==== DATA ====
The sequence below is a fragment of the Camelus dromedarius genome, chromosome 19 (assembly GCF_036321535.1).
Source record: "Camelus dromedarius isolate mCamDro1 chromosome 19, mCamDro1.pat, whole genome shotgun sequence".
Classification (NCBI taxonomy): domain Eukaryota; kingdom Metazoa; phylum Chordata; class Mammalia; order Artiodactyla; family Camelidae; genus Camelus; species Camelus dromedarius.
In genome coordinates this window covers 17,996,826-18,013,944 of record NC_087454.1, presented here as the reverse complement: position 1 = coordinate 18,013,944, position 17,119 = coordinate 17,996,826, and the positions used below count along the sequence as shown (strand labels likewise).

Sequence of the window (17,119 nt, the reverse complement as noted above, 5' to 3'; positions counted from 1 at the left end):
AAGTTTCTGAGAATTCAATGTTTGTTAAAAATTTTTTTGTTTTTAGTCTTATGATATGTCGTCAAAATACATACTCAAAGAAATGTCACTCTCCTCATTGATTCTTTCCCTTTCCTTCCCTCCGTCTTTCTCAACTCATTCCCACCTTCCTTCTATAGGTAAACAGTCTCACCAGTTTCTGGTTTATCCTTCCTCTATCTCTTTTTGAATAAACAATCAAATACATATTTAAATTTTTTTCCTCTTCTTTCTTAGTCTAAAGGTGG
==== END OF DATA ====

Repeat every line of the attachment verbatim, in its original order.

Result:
The sequence below is a fragment of the Camelus dromedarius genome, chromosome 19 (assembly GCF_036321535.1).
Source record: "Camelus dromedarius isolate mCamDro1 chromosome 19, mCamDro1.pat, whole genome shotgun sequence".
Classification (NCBI taxonomy): domain Eukaryota; kingdom Metazoa; phylum Chordata; class Mammalia; order Artiodactyla; family Camelidae; genus Camelus; species Camelus dromedarius.
In genome coordinates this window covers 17,996,826-18,013,944 of record NC_087454.1, presented here as the reverse complement: position 1 = coordinate 18,013,944, position 17,119 = coordinate 17,996,826, and the positions used below count along the sequence as shown (strand labels likewise).

Sequence of the window (17,119 nt, the reverse complement as noted above, 5' to 3'; positions counted from 1 at the left end):
AAGTTTCTGAGAATTCAATGTTTGTTAAAAATTTTTTTGTTTTTAGTCTTATGATATGTCGTCAAAATACATACTCAAAGAAATGTCACTCTCCTCATTGATTCTTTCCCTTTCCTTCCCTCCGTCTTTCTCAACTCATTCCCACCTTCCTTCTATAGGTAAACAGTCTCACCAGTTTCTGGTTTATCCTTCCTCTATCTCTTTTTGAATAAACAATCAAATACATATTTAAATTTTTTTCCTCTTCTTTCTTAGTCTAAAGGTGG